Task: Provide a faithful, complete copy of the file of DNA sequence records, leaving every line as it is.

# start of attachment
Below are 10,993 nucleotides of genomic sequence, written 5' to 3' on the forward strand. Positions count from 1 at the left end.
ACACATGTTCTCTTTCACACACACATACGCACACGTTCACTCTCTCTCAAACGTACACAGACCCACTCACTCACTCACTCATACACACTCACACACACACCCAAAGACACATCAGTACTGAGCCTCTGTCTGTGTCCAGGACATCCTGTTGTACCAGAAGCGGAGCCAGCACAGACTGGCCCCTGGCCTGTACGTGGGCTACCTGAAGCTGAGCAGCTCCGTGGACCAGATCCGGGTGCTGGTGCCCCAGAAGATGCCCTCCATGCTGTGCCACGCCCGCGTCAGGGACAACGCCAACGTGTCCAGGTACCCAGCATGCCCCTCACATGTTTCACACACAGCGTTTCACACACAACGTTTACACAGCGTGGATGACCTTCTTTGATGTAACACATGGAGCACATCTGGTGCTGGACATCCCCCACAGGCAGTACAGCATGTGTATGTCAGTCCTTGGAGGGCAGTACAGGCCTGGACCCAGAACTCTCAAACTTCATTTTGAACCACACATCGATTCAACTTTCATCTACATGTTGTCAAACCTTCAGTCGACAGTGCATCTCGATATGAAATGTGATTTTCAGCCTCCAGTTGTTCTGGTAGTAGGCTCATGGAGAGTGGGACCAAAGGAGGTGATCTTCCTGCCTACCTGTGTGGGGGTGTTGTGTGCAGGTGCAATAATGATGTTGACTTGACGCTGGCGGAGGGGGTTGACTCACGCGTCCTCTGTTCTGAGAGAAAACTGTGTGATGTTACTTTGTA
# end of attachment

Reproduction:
Below are 10,993 nucleotides of genomic sequence, written 5' to 3' on the forward strand. Positions count from 1 at the left end.
ACACATGTTCTCTTTCACACACACATACGCACACGTTCACTCTCTCTCAAACGTACACAGACCCACTCACTCACTCACTCATACACACTCACACACACACCCAAAGACACATCAGTACTGAGCCTCTGTCTGTGTCCAGGACATCCTGTTGTACCAGAAGCGGAGCCAGCACAGACTGGCCCCTGGCCTGTACGTGGGCTACCTGAAGCTGAGCAGCTCCGTGGACCAGATCCGGGTGCTGGTGCCCCAGAAGATGCCCTCCATGCTGTGCCACGCCCGCGTCAGGGACAACGCCAACGTGTCCAGGTACCCAGCATGCCCCTCACATGTTTCACACACAGCGTTTCACACACAACGTTTACACAGCGTGGATGACCTTCTTTGATGTAACACATGGAGCACATCTGGTGCTGGACATCCCCCACAGGCAGTACAGCATGTGTATGTCAGTCCTTGGAGGGCAGTACAGGCCTGGACCCAGAACTCTCAAACTTCATTTTGAACCACACATCGATTCAACTTTCATCTACATGTTGTCAAACCTTCAGTCGACAGTGCATCTCGATATGAAATGTGATTTTCAGCCTCCAGTTGTTCTGGTAGTAGGCTCATGGAGAGTGGGACCAAAGGAGGTGATCTTCCTGCCTACCTGTGTGGGGGTGTTGTGTGCAGGTGCAATAATGATGTTGACTTGACGCTGGCGGAGGGGGTTGACTCACGCGTCCTCTGTTCTGAGAGAAAACTGTGTGATGTTACTTTGTA